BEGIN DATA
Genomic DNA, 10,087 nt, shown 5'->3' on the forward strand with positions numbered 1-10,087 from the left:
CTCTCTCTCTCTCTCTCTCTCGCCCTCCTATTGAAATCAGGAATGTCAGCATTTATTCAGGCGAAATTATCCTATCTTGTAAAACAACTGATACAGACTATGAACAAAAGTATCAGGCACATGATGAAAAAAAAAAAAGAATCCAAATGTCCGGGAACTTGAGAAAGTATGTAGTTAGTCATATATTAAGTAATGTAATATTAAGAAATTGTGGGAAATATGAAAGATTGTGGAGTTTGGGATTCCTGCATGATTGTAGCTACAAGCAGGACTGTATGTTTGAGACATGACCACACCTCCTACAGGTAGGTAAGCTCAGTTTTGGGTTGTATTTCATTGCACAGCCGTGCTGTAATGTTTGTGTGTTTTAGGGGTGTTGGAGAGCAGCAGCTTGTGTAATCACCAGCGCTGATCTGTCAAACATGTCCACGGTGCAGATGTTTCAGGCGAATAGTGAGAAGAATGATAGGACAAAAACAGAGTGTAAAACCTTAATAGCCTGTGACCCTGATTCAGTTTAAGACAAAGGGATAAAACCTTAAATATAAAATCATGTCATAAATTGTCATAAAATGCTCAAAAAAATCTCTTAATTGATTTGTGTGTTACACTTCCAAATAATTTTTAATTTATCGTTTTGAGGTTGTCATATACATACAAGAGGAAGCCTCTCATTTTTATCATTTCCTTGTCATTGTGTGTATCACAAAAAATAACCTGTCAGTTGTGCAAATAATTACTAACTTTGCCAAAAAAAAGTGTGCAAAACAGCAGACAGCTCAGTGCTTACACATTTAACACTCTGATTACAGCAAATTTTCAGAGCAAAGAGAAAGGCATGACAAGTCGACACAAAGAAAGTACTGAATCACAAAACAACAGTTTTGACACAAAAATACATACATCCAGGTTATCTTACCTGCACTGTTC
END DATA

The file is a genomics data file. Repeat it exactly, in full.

Genomic DNA, 10,087 nt, shown 5'->3' on the forward strand with positions numbered 1-10,087 from the left:
CTCTCTCTCTCTCTCTCTCTCGCCCTCCTATTGAAATCAGGAATGTCAGCATTTATTCAGGCGAAATTATCCTATCTTGTAAAACAACTGATACAGACTATGAACAAAAGTATCAGGCACATGATGAAAAAAAAAAAAGAATCCAAATGTCCGGGAACTTGAGAAAGTATGTAGTTAGTCATATATTAAGTAATGTAATATTAAGAAATTGTGGGAAATATGAAAGATTGTGGAGTTTGGGATTCCTGCATGATTGTAGCTACAAGCAGGACTGTATGTTTGAGACATGACCACACCTCCTACAGGTAGGTAAGCTCAGTTTTGGGTTGTATTTCATTGCACAGCCGTGCTGTAATGTTTGTGTGTTTTAGGGGTGTTGGAGAGCAGCAGCTTGTGTAATCACCAGCGCTGATCTGTCAAACATGTCCACGGTGCAGATGTTTCAGGCGAATAGTGAGAAGAATGATAGGACAAAAACAGAGTGTAAAACCTTAATAGCCTGTGACCCTGATTCAGTTTAAGACAAAGGGATAAAACCTTAAATATAAAATCATGTCATAAATTGTCATAAAATGCTCAAAAAAATCTCTTAATTGATTTGTGTGTTACACTTCCAAATAATTTTTAATTTATCGTTTTGAGGTTGTCATATACATACAAGAGGAAGCCTCTCATTTTTATCATTTCCTTGTCATTGTGTGTATCACAAAAAATAACCTGTCAGTTGTGCAAATAATTACTAACTTTGCCAAAAAAAAGTGTGCAAAACAGCAGACAGCTCAGTGCTTACACATTTAACACTCTGATTACAGCAAATTTTCAGAGCAAAGAGAAAGGCATGACAAGTCGACACAAAGAAAGTACTGAATCACAAAACAACAGTTTTGACACAAAAATACATACATCCAGGTTATCTTACCTGCACTGTTC